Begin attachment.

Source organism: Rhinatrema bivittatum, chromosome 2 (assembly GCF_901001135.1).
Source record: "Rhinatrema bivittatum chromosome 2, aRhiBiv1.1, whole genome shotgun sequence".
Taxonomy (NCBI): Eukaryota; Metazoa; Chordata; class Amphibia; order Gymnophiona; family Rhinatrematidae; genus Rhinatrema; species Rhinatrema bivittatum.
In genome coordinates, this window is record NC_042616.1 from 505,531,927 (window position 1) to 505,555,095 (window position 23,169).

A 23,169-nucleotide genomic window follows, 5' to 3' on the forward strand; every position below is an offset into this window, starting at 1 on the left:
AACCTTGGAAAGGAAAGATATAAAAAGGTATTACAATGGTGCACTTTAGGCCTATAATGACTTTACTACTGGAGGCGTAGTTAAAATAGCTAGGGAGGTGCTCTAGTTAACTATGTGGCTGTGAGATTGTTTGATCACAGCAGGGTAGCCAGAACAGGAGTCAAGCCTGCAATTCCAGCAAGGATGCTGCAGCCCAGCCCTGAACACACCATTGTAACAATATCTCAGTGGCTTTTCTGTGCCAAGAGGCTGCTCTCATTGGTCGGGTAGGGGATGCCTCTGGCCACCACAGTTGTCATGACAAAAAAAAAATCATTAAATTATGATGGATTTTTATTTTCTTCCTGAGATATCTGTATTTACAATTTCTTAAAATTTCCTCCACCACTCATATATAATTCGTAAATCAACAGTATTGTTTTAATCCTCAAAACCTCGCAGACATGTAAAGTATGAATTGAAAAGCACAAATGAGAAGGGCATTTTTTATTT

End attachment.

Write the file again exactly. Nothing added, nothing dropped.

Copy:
Source organism: Rhinatrema bivittatum, chromosome 2 (assembly GCF_901001135.1).
Source record: "Rhinatrema bivittatum chromosome 2, aRhiBiv1.1, whole genome shotgun sequence".
Taxonomy (NCBI): Eukaryota; Metazoa; Chordata; class Amphibia; order Gymnophiona; family Rhinatrematidae; genus Rhinatrema; species Rhinatrema bivittatum.
In genome coordinates, this window is record NC_042616.1 from 505,531,927 (window position 1) to 505,555,095 (window position 23,169).

A 23,169-nucleotide genomic window follows, 5' to 3' on the forward strand; every position below is an offset into this window, starting at 1 on the left:
AACCTTGGAAAGGAAAGATATAAAAAGGTATTACAATGGTGCACTTTAGGCCTATAATGACTTTACTACTGGAGGCGTAGTTAAAATAGCTAGGGAGGTGCTCTAGTTAACTATGTGGCTGTGAGATTGTTTGATCACAGCAGGGTAGCCAGAACAGGAGTCAAGCCTGCAATTCCAGCAAGGATGCTGCAGCCCAGCCCTGAACACACCATTGTAACAATATCTCAGTGGCTTTTCTGTGCCAAGAGGCTGCTCTCATTGGTCGGGTAGGGGATGCCTCTGGCCACCACAGTTGTCATGACAAAAAAAAAATCATTAAATTATGATGGATTTTTATTTTCTTCCTGAGATATCTGTATTTACAATTTCTTAAAATTTCCTCCACCACTCATATATAATTCGTAAATCAACAGTATTGTTTTAATCCTCAAAACCTCGCAGACATGTAAAGTATGAATTGAAAAGCACAAATGAGAAGGGCATTTTTTATTT